Education technology is at the forefront of discussions about how education will look in the future. Gaming technology and digital badges may play a significant part of that process. While there seems to be a growing reluctance to keep score in youth sports, a new way of tracking wins and losses may just be what’s needed in education. However, this type of score-keeping would not be an effort to defeat other students. The gaming aspect of digital badges would train students to compete with themselves and to hone skills that are inherent.
Let’s take a look at gaming, digital badges and technology, and how they may be used to evaluate and motivate students.
Badges are typically a symbol of achievement. In this case, they signify classroom accomplishments. Digital badges depict a graphic associated with a subject matter or achievement. For example, a badge with stars and stripes might be used for American History or a book badge could be used for reading. The badges themselves could be different shapes or trimmed in various colors to denote levels of achievement in that subject. When a student earns a badge, it could be proudly displayed on the school intranet, their blog, and social media.
Badges are a motivator for students, particularly for pupils who excel at a certain subject. While they may struggle in some areas, their level of achievement in others will help their self-esteem. With our current grading system of A through F, even a student who gets five A’s and a C will likely have the focus placed on the C. A badge system also focuses on the daily and weekly activities of a student rather than a full grading period. Badges are a visual tool that can spur discussion, and are more likely to be shared with peers.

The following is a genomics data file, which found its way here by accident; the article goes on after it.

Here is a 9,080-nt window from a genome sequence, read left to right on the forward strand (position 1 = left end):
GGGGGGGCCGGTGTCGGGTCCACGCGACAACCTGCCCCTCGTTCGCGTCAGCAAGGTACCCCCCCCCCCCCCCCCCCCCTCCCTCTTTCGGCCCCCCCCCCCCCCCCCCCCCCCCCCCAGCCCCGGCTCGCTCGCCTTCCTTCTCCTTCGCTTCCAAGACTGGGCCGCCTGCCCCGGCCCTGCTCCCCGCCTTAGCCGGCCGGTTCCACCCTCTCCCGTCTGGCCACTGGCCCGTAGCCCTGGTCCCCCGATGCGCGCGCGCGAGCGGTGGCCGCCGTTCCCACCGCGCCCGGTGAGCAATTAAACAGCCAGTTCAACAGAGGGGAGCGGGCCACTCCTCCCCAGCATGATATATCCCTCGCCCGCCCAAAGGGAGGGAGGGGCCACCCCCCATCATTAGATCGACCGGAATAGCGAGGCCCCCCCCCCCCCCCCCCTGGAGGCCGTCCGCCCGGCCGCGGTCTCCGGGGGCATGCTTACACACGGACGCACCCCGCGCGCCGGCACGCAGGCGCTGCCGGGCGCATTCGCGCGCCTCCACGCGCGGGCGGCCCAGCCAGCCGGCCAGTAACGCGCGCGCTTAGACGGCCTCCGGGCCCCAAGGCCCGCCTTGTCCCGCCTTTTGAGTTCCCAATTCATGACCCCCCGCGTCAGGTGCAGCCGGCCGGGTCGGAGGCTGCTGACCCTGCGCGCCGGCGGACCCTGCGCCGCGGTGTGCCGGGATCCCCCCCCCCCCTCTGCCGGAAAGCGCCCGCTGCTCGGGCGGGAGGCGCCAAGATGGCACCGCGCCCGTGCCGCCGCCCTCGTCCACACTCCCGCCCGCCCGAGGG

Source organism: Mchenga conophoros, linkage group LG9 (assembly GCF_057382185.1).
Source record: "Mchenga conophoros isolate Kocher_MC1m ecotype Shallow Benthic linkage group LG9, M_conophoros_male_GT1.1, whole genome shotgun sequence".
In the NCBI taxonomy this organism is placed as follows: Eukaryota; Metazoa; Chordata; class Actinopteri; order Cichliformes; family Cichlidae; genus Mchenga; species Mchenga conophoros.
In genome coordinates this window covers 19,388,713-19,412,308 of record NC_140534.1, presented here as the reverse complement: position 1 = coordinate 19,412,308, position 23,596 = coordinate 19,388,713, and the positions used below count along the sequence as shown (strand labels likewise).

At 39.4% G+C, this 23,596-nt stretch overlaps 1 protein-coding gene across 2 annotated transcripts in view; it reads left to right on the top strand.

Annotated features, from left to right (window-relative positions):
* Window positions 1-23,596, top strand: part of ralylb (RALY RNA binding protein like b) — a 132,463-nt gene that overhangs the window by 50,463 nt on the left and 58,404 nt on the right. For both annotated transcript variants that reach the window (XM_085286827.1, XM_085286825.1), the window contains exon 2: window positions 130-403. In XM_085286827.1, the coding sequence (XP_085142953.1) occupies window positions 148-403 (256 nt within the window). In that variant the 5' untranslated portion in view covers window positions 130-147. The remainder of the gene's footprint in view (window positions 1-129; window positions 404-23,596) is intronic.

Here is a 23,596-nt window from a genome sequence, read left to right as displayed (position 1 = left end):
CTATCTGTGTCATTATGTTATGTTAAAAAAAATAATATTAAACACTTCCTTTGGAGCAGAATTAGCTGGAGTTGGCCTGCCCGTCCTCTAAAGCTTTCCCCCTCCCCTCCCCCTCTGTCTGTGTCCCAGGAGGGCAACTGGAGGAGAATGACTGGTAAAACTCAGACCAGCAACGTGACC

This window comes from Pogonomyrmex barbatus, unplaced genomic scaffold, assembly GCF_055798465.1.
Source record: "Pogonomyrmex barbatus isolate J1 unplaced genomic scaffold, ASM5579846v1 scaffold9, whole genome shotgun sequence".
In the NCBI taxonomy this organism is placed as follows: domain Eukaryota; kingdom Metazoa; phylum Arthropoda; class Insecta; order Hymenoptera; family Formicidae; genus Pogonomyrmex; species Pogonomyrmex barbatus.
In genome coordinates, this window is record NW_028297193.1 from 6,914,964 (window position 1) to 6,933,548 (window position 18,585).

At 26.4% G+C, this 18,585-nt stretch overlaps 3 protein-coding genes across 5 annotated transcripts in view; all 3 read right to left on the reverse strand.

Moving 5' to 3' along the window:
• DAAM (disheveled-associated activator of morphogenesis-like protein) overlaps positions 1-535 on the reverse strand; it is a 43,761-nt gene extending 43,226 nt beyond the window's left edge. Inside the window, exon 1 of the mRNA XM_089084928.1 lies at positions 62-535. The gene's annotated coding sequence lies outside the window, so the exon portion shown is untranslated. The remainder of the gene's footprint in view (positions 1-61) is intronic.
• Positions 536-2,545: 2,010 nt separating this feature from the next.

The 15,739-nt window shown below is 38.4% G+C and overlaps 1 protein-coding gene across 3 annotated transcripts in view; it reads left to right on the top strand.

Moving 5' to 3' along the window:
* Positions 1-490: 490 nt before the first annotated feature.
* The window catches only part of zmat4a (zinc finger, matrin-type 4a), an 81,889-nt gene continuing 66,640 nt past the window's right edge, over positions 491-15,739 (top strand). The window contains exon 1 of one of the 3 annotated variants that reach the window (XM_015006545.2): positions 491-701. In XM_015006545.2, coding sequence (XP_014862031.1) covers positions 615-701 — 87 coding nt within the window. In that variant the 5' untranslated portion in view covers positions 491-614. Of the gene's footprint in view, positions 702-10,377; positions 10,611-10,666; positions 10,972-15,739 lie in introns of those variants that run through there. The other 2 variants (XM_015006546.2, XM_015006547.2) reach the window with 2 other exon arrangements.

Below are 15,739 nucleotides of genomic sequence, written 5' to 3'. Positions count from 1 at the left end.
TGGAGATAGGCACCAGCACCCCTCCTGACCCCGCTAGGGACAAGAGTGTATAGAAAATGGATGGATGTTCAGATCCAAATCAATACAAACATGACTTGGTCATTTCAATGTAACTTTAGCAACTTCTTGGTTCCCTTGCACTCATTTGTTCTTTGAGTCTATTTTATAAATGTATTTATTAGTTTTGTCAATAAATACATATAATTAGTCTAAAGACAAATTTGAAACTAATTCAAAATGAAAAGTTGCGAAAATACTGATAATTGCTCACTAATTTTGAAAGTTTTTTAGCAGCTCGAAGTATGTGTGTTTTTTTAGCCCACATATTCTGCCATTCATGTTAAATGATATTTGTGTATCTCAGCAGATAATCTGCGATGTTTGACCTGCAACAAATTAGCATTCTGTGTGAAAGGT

Badges would offer higher levels of rewards for students who achieve mastery in a subject. Currently, a student may achieve a maximum A or A+. There could be layers of badges above that, providing further motivation for even the best of students.
The biggest downside to the use of digital badges is change. While today’s students embrace change, especially with technology, schools are dependent on the letter grade system. The question of how to integrate the two systems brings up the issue of consistency. Initially, at least, there would be more subjectivity in the issuance of particular digital badges.
One would have to consider at what grade level badges would be considered “uncool,” and perhaps implement a different digital recognition system.
A generation that has been raised on video games is now old enough to seek ways to implement some of the principles of gaming into other areas. Ebay has used a star rating system pretty much since inception. Buzztime, a popular trivia game played in clubs and restaurants, started issuing badges in subject areas of trivia. Now we are seeing gamification in our schools.
Classbadges.com is one website in particular that has hundreds of colorful badges for use in a variety of class settings. But the use of digital badges can extend beyond classwork. Badges can be used to recognize leadership, timeliness and teamwork. They can be awarded for achieving progress and consistency.
Using digital badges takes the motivational part of gamification and puts it to good use. The digital badges serve to tell a story, not just summarize intelligence levels. They can be used in a digital scrapbook to give a better picture of a student’s achievements.
When it comes to technology in education, it would appear digital badges are already starting to play a role.